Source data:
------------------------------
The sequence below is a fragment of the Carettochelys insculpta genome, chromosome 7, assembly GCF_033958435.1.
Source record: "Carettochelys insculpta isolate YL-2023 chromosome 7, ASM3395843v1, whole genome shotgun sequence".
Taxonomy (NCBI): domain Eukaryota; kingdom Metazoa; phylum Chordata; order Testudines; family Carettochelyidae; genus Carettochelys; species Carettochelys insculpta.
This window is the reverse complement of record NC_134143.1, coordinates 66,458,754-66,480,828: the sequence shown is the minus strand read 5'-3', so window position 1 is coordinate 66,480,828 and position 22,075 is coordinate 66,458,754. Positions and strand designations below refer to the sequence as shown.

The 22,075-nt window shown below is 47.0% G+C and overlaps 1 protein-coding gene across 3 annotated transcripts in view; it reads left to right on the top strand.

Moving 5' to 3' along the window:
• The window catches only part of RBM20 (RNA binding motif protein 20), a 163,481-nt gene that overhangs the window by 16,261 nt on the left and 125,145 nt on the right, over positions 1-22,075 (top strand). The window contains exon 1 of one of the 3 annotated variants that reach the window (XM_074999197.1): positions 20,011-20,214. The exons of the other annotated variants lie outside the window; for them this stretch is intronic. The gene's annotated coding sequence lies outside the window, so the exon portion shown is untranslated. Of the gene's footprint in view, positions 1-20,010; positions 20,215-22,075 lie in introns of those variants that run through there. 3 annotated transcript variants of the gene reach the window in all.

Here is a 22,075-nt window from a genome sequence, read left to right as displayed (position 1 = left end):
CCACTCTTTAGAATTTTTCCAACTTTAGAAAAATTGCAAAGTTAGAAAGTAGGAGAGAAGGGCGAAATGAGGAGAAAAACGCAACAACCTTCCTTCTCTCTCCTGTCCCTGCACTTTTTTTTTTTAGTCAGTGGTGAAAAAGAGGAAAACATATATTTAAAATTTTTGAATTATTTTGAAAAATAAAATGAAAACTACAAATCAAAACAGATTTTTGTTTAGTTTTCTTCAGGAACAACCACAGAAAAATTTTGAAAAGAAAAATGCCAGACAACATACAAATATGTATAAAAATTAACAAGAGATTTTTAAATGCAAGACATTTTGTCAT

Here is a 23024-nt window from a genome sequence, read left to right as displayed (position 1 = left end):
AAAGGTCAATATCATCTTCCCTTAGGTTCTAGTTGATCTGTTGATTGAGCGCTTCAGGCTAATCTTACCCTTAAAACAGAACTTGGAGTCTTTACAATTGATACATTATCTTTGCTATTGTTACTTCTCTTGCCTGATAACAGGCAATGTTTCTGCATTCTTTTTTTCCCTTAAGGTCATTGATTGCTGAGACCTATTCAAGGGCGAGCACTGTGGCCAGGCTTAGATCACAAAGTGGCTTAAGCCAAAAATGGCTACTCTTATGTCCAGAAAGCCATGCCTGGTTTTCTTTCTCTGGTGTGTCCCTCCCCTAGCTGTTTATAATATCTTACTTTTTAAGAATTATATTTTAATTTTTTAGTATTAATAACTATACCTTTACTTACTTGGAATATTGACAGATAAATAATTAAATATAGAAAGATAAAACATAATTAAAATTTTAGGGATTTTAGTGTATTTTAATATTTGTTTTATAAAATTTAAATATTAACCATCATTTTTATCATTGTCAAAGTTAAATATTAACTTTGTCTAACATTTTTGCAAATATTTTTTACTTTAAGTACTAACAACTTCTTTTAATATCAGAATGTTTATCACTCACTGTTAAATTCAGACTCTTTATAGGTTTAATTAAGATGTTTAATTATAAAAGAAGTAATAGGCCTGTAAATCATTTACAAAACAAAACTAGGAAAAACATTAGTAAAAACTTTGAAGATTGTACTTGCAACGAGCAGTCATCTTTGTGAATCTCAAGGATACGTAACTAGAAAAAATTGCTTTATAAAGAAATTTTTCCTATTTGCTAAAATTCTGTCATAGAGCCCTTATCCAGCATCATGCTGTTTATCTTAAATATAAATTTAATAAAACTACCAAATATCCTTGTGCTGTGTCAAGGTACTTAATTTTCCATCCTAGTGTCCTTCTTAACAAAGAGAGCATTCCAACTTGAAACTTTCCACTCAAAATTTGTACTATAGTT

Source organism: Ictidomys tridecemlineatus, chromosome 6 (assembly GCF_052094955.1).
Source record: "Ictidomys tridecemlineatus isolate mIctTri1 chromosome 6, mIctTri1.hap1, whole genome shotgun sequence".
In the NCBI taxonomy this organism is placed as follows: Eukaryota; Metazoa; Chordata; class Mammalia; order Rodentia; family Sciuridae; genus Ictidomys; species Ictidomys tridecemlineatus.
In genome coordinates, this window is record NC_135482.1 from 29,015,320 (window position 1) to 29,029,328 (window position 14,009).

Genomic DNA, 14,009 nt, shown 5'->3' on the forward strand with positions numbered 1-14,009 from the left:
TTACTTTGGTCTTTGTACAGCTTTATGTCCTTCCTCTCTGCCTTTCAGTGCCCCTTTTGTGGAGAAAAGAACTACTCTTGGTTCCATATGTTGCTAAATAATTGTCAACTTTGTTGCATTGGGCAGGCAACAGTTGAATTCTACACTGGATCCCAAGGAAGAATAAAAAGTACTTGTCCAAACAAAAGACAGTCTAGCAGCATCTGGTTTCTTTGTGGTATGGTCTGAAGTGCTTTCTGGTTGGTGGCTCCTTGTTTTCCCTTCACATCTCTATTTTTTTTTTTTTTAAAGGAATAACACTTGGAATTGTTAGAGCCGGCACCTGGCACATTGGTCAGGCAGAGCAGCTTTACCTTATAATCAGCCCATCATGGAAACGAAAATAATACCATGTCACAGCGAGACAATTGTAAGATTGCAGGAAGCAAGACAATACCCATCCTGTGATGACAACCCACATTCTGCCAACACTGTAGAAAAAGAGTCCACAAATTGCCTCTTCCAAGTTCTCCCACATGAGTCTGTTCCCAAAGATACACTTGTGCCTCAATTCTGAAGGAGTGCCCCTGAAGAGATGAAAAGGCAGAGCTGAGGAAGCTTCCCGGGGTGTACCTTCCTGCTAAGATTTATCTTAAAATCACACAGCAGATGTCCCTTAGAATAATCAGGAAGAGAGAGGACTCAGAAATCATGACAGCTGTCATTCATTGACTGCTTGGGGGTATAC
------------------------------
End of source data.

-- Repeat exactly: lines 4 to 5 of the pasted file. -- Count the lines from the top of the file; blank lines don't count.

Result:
This window is the reverse complement of record NC_134143.1, coordinates 66,458,754-66,480,828: the sequence shown is the minus strand read 5'-3', so window position 1 is coordinate 66,480,828 and position 22,075 is coordinate 66,458,754. Positions and strand designations below refer to the sequence as shown.

The 22,075-nt window shown below is 47.0% G+C and overlaps 1 protein-coding gene across 3 annotated transcripts in view; it reads left to right on the top strand.